Why Twitter Should Keep the 140 Character Limit

Recently, I’ve seen a lot of articles and headlines reading things like “For Twitter to survive, they need to abolish the character limit.” Now I haven’t been in the world of tech as long as these journalists have, and I’m no expert on the metrics of networks like Facebook versus Twitter in relation to their character limits, but I firmly believe they should keep the limit, and here’s why.

When Twitter was founded in 2006, it’s key features and selling points were its brevity of content, ability to get news out quickly, and its ability in allowing people to communicate ideas efficiently. The 140 character limit forces us to think about our words and think about what we want to say, only including the most important parts. Even in my AP US History class, we used a tweet as an example of our short answer responses. We were told to pretend we were tweeting because in doing so, we were forced only include the most important parts in the most efficient way possible.

You can look at other social networks and you are able to easily identify why Twitter is so attractive to millions of people. I don’t use Facebook anymore for the sole reason that I don’t appreciate having to scroll through a plethora of posts that are practically essays, discussing issues that only cause anger, tension, and frustration. We’ve all seen those posts with those people. Your crazy uncle may be ranting about the right to own his 200 AK-47s, or pictures of Donald Trump captioned with something insightful he said (I couldn’t find any examples).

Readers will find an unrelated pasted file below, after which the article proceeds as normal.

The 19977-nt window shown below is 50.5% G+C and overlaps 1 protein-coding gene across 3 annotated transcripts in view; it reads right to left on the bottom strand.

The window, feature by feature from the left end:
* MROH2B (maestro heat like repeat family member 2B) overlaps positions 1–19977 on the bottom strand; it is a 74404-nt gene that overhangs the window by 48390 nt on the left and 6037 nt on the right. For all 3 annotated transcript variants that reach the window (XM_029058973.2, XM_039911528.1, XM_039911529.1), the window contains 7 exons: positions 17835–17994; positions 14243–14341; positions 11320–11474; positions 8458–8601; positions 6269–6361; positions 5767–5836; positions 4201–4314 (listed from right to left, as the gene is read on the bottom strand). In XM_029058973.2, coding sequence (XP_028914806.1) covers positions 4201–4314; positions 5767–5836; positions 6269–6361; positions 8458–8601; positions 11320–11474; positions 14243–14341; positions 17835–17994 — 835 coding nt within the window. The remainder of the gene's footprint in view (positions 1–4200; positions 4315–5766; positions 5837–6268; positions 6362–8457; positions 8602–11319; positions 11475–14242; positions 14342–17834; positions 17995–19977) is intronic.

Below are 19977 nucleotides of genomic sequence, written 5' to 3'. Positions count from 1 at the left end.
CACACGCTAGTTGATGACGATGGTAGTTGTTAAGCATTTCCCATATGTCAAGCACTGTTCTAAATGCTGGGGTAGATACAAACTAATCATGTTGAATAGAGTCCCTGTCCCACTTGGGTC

Twitter doesn’t have the same issue. People have 140 characters to make their point. There’s no room to attack people personally or go on and on about the same topic never introducing any more valuable points or ideas.

Not only does it allow for an absence of repeating points and redundant rants, but Twitter allows the media to quickly tweet updates and breaking news efficiently. Like my previous argument, no one is going to want to read an entire news article. Tweeting something brief allows people to grasp the idea and move on through the rest of their feed.

Abolishing the 140 character limit will only turn Twitter into Facebook, or help us, Google+. To maintain its identity, and keep its user base of celebrities, teens, and adults, it needs to maintain its identity and features that keep it unique. There’s a reason teenagers don’t use Facebook anymore. Don’t let Twitter fall into the same trap.

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Why Twitter Should Keep the 140 Character Limit

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